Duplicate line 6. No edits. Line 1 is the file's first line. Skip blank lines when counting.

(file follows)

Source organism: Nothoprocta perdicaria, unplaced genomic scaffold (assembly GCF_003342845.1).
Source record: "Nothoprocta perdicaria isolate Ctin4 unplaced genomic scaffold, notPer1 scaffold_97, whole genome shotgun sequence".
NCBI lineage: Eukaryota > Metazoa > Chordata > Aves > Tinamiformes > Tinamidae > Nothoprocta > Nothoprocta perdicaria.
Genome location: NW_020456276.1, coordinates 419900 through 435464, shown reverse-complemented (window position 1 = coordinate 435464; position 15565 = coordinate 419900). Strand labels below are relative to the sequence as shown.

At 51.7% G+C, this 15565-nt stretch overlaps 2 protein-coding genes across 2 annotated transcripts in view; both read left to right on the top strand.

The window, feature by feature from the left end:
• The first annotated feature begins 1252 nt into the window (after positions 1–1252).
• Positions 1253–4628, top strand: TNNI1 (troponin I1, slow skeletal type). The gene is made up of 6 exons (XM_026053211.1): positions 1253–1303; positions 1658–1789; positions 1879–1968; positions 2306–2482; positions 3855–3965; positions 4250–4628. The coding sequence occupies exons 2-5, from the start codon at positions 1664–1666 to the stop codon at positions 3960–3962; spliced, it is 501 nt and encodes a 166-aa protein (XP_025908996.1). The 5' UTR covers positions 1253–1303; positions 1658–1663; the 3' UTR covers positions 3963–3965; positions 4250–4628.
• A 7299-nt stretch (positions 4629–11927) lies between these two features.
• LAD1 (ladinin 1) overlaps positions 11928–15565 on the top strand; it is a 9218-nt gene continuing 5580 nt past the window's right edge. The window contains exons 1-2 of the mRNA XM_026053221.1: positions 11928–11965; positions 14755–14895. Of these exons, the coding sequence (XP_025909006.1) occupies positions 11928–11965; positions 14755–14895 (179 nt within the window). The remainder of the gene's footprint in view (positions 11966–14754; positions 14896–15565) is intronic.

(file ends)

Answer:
The window, feature by feature from the left end: